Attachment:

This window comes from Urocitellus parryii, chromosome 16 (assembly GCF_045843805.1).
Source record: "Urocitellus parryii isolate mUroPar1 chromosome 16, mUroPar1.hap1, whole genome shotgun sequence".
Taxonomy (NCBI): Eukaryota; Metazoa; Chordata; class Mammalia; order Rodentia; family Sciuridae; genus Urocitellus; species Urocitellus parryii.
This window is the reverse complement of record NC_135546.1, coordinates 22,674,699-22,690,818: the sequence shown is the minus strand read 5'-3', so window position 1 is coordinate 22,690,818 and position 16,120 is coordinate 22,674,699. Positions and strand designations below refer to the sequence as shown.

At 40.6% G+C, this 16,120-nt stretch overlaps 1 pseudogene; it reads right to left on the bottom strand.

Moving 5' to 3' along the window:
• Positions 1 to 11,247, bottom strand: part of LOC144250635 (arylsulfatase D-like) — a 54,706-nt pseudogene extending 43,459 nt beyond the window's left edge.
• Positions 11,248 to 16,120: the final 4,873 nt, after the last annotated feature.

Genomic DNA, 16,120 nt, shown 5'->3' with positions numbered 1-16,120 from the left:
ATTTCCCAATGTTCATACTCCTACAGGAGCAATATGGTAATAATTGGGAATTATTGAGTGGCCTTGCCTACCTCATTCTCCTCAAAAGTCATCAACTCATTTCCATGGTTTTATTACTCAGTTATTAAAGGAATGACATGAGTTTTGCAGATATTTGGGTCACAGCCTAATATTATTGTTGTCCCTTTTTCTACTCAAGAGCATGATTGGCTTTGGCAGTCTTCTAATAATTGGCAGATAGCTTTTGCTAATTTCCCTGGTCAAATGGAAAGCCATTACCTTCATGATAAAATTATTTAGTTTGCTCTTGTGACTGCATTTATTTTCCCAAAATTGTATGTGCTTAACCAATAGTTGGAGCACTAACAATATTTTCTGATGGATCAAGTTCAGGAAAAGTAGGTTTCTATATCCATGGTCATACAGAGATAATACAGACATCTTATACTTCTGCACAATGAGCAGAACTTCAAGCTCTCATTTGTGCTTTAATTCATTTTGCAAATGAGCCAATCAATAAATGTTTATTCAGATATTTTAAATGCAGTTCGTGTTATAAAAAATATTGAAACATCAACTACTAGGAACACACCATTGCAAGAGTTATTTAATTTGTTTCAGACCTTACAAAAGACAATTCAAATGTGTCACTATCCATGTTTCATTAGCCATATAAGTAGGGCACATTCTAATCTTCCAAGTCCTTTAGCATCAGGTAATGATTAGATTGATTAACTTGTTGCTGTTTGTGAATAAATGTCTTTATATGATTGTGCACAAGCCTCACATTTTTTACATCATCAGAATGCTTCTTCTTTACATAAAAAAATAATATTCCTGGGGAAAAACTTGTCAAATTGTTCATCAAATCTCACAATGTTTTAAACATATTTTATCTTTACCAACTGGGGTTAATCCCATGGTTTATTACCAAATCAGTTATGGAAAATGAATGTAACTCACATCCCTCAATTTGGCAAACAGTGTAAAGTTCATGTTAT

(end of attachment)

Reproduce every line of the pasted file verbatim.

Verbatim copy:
This window comes from Urocitellus parryii, chromosome 16 (assembly GCF_045843805.1).
Source record: "Urocitellus parryii isolate mUroPar1 chromosome 16, mUroPar1.hap1, whole genome shotgun sequence".
Taxonomy (NCBI): Eukaryota; Metazoa; Chordata; class Mammalia; order Rodentia; family Sciuridae; genus Urocitellus; species Urocitellus parryii.
This window is the reverse complement of record NC_135546.1, coordinates 22,674,699-22,690,818: the sequence shown is the minus strand read 5'-3', so window position 1 is coordinate 22,690,818 and position 16,120 is coordinate 22,674,699. Positions and strand designations below refer to the sequence as shown.

At 40.6% G+C, this 16,120-nt stretch overlaps 1 pseudogene; it reads right to left on the bottom strand.

Moving 5' to 3' along the window:
• Positions 1 to 11,247, bottom strand: part of LOC144250635 (arylsulfatase D-like) — a 54,706-nt pseudogene extending 43,459 nt beyond the window's left edge.
• Positions 11,248 to 16,120: the final 4,873 nt, after the last annotated feature.

Genomic DNA, 16,120 nt, shown 5'->3' with positions numbered 1-16,120 from the left:
ATTTCCCAATGTTCATACTCCTACAGGAGCAATATGGTAATAATTGGGAATTATTGAGTGGCCTTGCCTACCTCATTCTCCTCAAAAGTCATCAACTCATTTCCATGGTTTTATTACTCAGTTATTAAAGGAATGACATGAGTTTTGCAGATATTTGGGTCACAGCCTAATATTATTGTTGTCCCTTTTTCTACTCAAGAGCATGATTGGCTTTGGCAGTCTTCTAATAATTGGCAGATAGCTTTTGCTAATTTCCCTGGTCAAATGGAAAGCCATTACCTTCATGATAAAATTATTTAGTTTGCTCTTGTGACTGCATTTATTTTCCCAAAATTGTATGTGCTTAACCAATAGTTGGAGCACTAACAATATTTTCTGATGGATCAAGTTCAGGAAAAGTAGGTTTCTATATCCATGGTCATACAGAGATAATACAGACATCTTATACTTCTGCACAATGAGCAGAACTTCAAGCTCTCATTTGTGCTTTAATTCATTTTGCAAATGAGCCAATCAATAAATGTTTATTCAGATATTTTAAATGCAGTTCGTGTTATAAAAAATATTGAAACATCAACTACTAGGAACACACCATTGCAAGAGTTATTTAATTTGTTTCAGACCTTACAAAAGACAATTCAAATGTGTCACTATCCATGTTTCATTAGCCATATAAGTAGGGCACATTCTAATCTTCCAAGTCCTTTAGCATCAGGTAATGATTAGATTGATTAACTTGTTGCTGTTTGTGAATAAATGTCTTTATATGATTGTGCACAAGCCTCACATTTTTTACATCATCAGAATGCTTCTTCTTTACATAAAAAAATAATATTCCTGGGGAAAAACTTGTCAAATTGTTCATCAAATCTCACAATGTTTTAAACATATTTTATCTTTACCAACTGGGGTTAATCCCATGGTTTATTACCAAATCAGTTATGGAAAATGAATGTAACTCACATCCCTCAATTTGGCAAACAGTGTAAAGTTCATGTTAT